Semiotic Analysis and Public Policy evaluates several key areas of public policy that are dependent on narrative, naming, sign, and branding to create meaning. Semiotic analysis, drawing on the work of Saussure, Peirce, and others, allows for creation of a case-oriented model of brand versus product, and of medium compared with message.

Using a critical Habermasian lens, Atkinson convincingly exposes approaches focusing too heavily on instrumentality and rhetoric that claims a resolution of complex societal dilemmas. Rooted in the literature on public policy and semiotics, Atkinson creates an opportunity to delve more fully into the creation of narratives and meaning in policy, and the origins and maintenance of public programs. Evaluation of such programs shows various levels of disconnect between popular understanding of public considerations, political outcomes, and what results from the administrative/regulatory process in support of the law.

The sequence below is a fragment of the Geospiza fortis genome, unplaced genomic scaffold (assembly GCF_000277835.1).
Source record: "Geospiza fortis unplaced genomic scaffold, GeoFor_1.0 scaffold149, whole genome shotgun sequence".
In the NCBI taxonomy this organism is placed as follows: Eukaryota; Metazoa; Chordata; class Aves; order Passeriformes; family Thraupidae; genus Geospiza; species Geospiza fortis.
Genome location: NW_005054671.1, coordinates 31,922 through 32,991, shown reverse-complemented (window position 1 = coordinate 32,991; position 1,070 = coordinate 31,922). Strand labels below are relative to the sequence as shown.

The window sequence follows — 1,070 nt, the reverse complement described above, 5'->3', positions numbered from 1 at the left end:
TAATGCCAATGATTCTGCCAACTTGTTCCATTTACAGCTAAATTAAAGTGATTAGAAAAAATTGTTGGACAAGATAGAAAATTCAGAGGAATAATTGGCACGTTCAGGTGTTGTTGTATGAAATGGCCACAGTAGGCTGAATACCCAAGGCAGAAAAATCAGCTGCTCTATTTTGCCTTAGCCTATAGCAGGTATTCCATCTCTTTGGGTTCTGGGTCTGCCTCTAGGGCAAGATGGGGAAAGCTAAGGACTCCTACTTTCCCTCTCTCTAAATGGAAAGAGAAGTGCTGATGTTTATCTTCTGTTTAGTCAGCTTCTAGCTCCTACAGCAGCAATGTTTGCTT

This book will be of interest for scholars and researchers of public policy, policy analysis, public administration, public management, and policy implementation.

chapter 1|23 pages


chapter 2|23 pages

Semiotic Analysis and Public Policy

Theory and Practice

chapter 3|28 pages

On Filth

Food Regulation, Enforcement, and Cheese

chapter 5|20 pages

New York City’s Conflicts of Interest Law

Compliance versus Ethical Capacity

chapter 6|24 pages

Symbol and Substance in Local Government Workforce Development

‘First Source’ Hiring Programs

chapter 7|24 pages

By Soil, Blood, and Administration

A Narrative Analysis of German Immigration Law

chapter 8|27 pages

Reforming the Affordable Care Act

A Semiotic Analysis of Tweets Using LIWC

chapter 9|28 pages

Economic and Energy Development and the Goal of Sustainability in Thailand

An Argumentation Analysis

chapter 10|17 pages

Bridging the Gap between Intent and Practice